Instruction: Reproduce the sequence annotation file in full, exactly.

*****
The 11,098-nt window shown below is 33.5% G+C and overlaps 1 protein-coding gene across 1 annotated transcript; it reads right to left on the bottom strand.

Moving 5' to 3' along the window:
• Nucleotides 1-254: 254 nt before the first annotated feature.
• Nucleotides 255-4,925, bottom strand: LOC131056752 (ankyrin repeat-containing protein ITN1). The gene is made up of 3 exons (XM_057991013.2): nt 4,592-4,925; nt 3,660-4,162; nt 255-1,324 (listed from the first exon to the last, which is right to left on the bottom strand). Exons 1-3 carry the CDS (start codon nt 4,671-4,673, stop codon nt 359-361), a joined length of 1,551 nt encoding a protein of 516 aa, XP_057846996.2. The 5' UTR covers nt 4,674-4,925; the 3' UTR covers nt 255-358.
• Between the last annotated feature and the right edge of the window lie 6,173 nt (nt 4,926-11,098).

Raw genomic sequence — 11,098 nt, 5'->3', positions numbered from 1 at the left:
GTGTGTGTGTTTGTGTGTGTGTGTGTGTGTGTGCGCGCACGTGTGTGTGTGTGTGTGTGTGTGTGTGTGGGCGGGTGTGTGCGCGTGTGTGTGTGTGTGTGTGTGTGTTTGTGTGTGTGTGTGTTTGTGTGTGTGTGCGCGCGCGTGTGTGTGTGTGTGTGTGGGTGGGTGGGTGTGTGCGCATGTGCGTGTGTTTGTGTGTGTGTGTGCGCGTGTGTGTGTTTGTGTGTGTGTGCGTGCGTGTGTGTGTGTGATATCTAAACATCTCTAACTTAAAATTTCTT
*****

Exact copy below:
The 11,098-nt window shown below is 33.5% G+C and overlaps 1 protein-coding gene across 1 annotated transcript; it reads right to left on the bottom strand.

Moving 5' to 3' along the window:
• Nucleotides 1-254: 254 nt before the first annotated feature.
• Nucleotides 255-4,925, bottom strand: LOC131056752 (ankyrin repeat-containing protein ITN1). The gene is made up of 3 exons (XM_057991013.2): nt 4,592-4,925; nt 3,660-4,162; nt 255-1,324 (listed from the first exon to the last, which is right to left on the bottom strand). Exons 1-3 carry the CDS (start codon nt 4,671-4,673, stop codon nt 359-361), a joined length of 1,551 nt encoding a protein of 516 aa, XP_057846996.2. The 5' UTR covers nt 4,674-4,925; the 3' UTR covers nt 255-358.
• Between the last annotated feature and the right edge of the window lie 6,173 nt (nt 4,926-11,098).

Raw genomic sequence — 11,098 nt, 5'->3', positions numbered from 1 at the left:
GTGTGTGTGTTTGTGTGTGTGTGTGTGTGTGTGCGCGCACGTGTGTGTGTGTGTGTGTGTGTGTGTGTGGGCGGGTGTGTGCGCGTGTGTGTGTGTGTGTGTGTGTGTTTGTGTGTGTGTGTGTTTGTGTGTGTGTGCGCGCGCGTGTGTGTGTGTGTGTGTGGGTGGGTGGGTGTGTGCGCATGTGCGTGTGTTTGTGTGTGTGTGTGCGCGTGTGTGTGTTTGTGTGTGTGTGCGTGCGTGTGTGTGTGTGATATCTAAACATCTCTAACTTAAAATTTCTT